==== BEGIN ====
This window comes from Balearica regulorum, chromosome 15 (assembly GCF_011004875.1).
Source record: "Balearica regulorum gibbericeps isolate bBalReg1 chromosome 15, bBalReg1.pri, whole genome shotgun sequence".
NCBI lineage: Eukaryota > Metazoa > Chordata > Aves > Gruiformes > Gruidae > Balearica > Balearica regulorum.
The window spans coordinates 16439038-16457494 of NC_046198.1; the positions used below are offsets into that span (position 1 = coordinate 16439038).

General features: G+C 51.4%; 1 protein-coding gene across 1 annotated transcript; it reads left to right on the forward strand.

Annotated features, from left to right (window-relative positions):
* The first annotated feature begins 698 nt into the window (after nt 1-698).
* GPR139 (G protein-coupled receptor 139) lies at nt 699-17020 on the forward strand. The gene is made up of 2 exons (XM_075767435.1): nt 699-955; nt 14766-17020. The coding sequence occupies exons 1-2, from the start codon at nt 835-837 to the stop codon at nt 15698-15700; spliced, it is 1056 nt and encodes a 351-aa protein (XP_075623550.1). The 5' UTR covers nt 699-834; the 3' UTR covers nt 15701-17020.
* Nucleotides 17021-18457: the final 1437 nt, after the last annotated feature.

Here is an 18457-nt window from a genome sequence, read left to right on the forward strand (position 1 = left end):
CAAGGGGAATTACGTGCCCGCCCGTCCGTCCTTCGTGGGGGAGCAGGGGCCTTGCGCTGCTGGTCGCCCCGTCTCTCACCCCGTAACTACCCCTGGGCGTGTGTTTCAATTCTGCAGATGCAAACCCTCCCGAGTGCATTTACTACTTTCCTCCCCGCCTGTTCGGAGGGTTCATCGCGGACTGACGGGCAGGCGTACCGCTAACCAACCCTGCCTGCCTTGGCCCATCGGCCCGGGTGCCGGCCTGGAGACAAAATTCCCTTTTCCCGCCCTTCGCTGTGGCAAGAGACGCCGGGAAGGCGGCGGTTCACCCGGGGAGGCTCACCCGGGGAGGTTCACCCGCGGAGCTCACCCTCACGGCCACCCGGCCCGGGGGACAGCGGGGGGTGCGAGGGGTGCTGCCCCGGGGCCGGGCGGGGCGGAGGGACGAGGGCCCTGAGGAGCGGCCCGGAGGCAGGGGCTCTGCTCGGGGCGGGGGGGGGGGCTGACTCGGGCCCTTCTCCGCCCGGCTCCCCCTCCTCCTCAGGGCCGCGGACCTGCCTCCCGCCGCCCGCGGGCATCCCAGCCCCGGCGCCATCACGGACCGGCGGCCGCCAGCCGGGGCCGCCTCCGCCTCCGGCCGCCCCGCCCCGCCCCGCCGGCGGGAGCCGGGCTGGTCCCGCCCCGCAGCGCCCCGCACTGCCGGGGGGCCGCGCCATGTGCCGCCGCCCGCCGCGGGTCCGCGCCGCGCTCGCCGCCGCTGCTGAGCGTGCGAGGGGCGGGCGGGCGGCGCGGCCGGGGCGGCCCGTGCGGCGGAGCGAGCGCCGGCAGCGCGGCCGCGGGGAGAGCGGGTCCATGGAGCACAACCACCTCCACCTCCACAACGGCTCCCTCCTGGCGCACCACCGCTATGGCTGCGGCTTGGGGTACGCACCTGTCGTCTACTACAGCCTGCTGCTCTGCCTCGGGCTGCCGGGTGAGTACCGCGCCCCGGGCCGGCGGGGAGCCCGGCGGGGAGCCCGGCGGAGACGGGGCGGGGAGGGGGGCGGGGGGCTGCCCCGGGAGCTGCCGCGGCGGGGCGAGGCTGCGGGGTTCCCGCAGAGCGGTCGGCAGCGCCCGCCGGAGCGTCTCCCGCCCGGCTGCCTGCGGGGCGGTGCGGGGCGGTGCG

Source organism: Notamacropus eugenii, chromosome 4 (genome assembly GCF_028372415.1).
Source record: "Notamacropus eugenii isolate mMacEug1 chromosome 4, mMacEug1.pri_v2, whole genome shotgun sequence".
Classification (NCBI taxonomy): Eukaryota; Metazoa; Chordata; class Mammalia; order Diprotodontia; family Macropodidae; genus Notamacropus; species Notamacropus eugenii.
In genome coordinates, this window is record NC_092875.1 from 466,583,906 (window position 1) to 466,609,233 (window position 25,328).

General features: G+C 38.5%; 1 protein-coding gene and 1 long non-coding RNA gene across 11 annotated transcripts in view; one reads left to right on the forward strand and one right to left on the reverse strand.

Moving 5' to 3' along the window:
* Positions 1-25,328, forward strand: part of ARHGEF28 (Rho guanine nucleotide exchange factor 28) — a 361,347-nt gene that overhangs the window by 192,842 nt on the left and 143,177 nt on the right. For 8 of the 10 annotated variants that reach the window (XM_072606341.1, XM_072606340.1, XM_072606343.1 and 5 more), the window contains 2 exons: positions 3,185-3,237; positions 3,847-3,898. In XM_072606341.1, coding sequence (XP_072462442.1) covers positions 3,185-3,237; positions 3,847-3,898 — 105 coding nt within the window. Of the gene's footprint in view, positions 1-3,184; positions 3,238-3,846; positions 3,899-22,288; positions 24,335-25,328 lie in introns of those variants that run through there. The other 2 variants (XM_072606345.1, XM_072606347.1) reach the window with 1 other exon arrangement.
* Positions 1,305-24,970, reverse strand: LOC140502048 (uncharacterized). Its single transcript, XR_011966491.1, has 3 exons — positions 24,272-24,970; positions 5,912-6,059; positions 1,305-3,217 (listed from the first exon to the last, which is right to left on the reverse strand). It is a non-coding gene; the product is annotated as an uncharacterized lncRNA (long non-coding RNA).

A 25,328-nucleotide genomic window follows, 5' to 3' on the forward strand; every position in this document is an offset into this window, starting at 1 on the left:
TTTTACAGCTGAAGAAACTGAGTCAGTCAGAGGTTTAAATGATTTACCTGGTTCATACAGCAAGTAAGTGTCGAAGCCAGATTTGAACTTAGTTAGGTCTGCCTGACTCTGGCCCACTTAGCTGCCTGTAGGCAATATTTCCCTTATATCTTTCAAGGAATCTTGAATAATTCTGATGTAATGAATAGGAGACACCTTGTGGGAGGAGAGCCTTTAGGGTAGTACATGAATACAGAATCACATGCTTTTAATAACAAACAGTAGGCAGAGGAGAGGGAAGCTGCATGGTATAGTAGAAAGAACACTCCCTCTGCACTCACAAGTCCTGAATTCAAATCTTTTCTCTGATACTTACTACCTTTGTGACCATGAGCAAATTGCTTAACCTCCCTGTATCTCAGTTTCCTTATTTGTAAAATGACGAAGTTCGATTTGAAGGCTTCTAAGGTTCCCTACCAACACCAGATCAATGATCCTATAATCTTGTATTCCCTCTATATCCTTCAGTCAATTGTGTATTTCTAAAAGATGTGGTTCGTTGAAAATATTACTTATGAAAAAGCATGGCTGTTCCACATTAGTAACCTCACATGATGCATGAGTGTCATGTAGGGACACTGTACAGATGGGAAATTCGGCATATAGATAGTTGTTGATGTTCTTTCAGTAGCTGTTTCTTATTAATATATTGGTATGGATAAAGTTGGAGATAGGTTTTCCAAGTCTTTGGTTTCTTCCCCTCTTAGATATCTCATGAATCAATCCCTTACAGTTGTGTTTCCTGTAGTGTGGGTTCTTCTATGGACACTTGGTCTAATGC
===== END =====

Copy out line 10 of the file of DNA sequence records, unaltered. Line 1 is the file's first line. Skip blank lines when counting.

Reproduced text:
Here is an 18457-nt window from a genome sequence, read left to right on the forward strand (position 1 = left end):